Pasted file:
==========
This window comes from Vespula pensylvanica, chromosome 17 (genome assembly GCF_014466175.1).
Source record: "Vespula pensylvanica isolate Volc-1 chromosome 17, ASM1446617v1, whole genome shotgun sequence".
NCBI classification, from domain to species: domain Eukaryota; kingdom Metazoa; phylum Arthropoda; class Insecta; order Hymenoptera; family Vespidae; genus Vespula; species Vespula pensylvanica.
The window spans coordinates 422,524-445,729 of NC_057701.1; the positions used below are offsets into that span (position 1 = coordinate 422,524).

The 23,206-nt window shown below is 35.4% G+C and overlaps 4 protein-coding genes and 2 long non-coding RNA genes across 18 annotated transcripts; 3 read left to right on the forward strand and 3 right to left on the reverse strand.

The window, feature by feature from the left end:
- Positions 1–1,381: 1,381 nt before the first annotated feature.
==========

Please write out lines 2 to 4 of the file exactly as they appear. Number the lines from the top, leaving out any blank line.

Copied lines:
Source record: "Vespula pensylvanica isolate Volc-1 chromosome 17, ASM1446617v1, whole genome shotgun sequence".
NCBI classification, from domain to species: domain Eukaryota; kingdom Metazoa; phylum Arthropoda; class Insecta; order Hymenoptera; family Vespidae; genus Vespula; species Vespula pensylvanica.
The window spans coordinates 422,524-445,729 of NC_057701.1; the positions used below are offsets into that span (position 1 = coordinate 422,524).